SALISBURY, N.C. (FNS) -- Food Lion here is proceeding with a strategy to test larger formats featuring "store within a store" concepts as part of a plan to open 50 new units this year.
Four "experimental" stores are slated to open this year in Salisbury and Kernersville, N.C., and in Lorton and Virginia Beach, Va., Tom Smith, chairman, president and chief executive officer, said at the chain's annual meeting here.
The stores, 40,000 to 50,000 square feet, will contain such departments as a "pet shop" that carries pet food and supplies, a health and beauty care area with related accessories and general merchandise, and a large beverage section displaying soft drinks, beer and wine.
Food Lion, whose standard stores average 33,000 square feet, opened three of the bigger units last year: the first in Wake Forest, N.C., and the others in Covington and Front Royal, Va. Of the new-format stores planned, the flagship Salisbury location is a conversion of an existing Food Lion; the Lorton, Virginia Beach and Kernersville units are former Rose's department stores.
There are no plans to convert more Food Lions to the no-frills Stock 'N Save format, another test concept, Smith told reporters after the meeting. Stock 'N Save, currently
with just one location, debuted in April in place of an underperforming Food Lion in Charlotte, N.C. The price-impact store has a quarter of the stockkeeping units of a typical Food Lion, carries private-label and branded products, offers bulk-size goods and is largely self-service, with customers bagging their own groceries, for example.
"It's one of those businesses that relies on word-of-mouth," Smith said. "It's another way to give customers an opportunity to decide whether they want it or not."
Regionally, Food Lion will focus growth in Maryland, Delaware and the Washington area, Smith said in the meeting. The chain currently has no stores in Washington but has been moving closer to that market via expansion in northern Virginia.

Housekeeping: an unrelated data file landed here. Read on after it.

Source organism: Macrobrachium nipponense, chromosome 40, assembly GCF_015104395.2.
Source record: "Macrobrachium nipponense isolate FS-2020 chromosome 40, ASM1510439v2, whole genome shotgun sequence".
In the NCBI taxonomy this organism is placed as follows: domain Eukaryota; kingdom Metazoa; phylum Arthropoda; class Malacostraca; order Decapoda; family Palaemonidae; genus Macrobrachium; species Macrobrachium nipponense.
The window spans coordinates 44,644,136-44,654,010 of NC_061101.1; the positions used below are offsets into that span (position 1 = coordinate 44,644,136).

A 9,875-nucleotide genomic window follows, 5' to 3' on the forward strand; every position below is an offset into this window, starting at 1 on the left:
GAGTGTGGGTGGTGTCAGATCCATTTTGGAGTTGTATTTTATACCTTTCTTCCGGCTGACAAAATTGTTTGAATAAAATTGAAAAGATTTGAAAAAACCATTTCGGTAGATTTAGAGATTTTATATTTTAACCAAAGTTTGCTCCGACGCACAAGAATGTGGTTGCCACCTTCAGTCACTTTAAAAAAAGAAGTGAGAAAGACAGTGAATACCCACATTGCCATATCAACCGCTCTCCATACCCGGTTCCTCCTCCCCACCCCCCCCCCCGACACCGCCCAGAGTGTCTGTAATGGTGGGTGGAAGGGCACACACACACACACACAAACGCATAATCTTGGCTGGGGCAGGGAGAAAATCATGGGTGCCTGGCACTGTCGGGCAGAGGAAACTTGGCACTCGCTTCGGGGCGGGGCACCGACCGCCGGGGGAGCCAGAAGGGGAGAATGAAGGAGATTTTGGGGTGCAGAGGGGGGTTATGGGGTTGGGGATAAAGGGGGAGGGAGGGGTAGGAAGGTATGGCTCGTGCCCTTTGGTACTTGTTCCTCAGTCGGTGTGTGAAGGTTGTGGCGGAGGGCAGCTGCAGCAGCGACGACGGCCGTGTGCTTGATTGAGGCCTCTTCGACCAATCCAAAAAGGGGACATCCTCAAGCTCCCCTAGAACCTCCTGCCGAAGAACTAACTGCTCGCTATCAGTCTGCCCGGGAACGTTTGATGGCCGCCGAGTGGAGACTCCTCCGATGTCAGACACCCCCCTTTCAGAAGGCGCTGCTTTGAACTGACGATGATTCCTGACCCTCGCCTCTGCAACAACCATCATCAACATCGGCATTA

This year, Food Lion also plans to buy back up to $100 million worth of stock. "We believe continued investment in Food Lion stock is an excellent tool for creating long-term value for our company and our shareholders," Smith said.
The buyback is the chain's second in two years. Believing that its stock was undervalued, Food Lion last year bought more than 8.4 million Class A shares and more than 1.9 million Class B shares for about $80.3 million. The company holds 13.4 million shares, about 2.8% of the total outstanding.
This year's annual meeting was the first since the late 1980s that was uninterrupted by union activists. In previous meetings, union activists pelted executives with accusations of working employees "off the clock" and other unfair labor practices. The United Food and Commercial Workers union failed to organize workers in 1980, and Food Lion remains union-free.
Smith told reporters after the meeting that the company has "moved past" its problems with UFCW. In a pending lawsuit, Food Lion alleges that the union orchestrated a 1992 "PrimeTime Live" TV news investigation, which showed secret footage of workers repackaging expired meat, and is running a campaign designed to hurt the company financially.